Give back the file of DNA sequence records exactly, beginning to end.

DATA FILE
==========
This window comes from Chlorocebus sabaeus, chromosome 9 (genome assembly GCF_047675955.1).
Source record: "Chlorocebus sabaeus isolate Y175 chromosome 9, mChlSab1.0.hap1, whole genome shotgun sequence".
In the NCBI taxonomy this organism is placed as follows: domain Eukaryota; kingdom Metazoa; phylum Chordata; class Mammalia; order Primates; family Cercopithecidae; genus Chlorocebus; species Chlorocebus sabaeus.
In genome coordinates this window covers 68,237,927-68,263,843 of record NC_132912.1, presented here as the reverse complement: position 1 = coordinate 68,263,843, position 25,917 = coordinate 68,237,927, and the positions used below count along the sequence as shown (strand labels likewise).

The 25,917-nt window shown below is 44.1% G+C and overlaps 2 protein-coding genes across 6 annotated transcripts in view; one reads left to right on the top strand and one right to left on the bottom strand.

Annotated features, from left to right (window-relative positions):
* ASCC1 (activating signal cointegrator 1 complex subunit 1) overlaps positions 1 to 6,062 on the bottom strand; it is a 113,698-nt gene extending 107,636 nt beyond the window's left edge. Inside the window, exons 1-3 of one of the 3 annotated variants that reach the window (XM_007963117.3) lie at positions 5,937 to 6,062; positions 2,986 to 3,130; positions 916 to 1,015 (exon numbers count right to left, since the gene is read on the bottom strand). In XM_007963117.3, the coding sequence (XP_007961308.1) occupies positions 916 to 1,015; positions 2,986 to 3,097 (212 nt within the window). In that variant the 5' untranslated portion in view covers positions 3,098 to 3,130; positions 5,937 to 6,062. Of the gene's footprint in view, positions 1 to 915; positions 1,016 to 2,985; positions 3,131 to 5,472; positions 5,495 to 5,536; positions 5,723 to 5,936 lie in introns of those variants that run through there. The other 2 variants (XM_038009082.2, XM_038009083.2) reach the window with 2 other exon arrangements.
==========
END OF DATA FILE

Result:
This window comes from Chlorocebus sabaeus, chromosome 9 (genome assembly GCF_047675955.1).
Source record: "Chlorocebus sabaeus isolate Y175 chromosome 9, mChlSab1.0.hap1, whole genome shotgun sequence".
In the NCBI taxonomy this organism is placed as follows: domain Eukaryota; kingdom Metazoa; phylum Chordata; class Mammalia; order Primates; family Cercopithecidae; genus Chlorocebus; species Chlorocebus sabaeus.
In genome coordinates this window covers 68,237,927-68,263,843 of record NC_132912.1, presented here as the reverse complement: position 1 = coordinate 68,263,843, position 25,917 = coordinate 68,237,927, and the positions used below count along the sequence as shown (strand labels likewise).

The 25,917-nt window shown below is 44.1% G+C and overlaps 2 protein-coding genes across 6 annotated transcripts in view; one reads left to right on the top strand and one right to left on the bottom strand.

Annotated features, from left to right (window-relative positions):
* ASCC1 (activating signal cointegrator 1 complex subunit 1) overlaps positions 1 to 6,062 on the bottom strand; it is a 113,698-nt gene extending 107,636 nt beyond the window's left edge. Inside the window, exons 1-3 of one of the 3 annotated variants that reach the window (XM_007963117.3) lie at positions 5,937 to 6,062; positions 2,986 to 3,130; positions 916 to 1,015 (exon numbers count right to left, since the gene is read on the bottom strand). In XM_007963117.3, the coding sequence (XP_007961308.1) occupies positions 916 to 1,015; positions 2,986 to 3,097 (212 nt within the window). In that variant the 5' untranslated portion in view covers positions 3,098 to 3,130; positions 5,937 to 6,062. Of the gene's footprint in view, positions 1 to 915; positions 1,016 to 2,985; positions 3,131 to 5,472; positions 5,495 to 5,536; positions 5,723 to 5,936 lie in introns of those variants that run through there. The other 2 variants (XM_038009082.2, XM_038009083.2) reach the window with 2 other exon arrangements.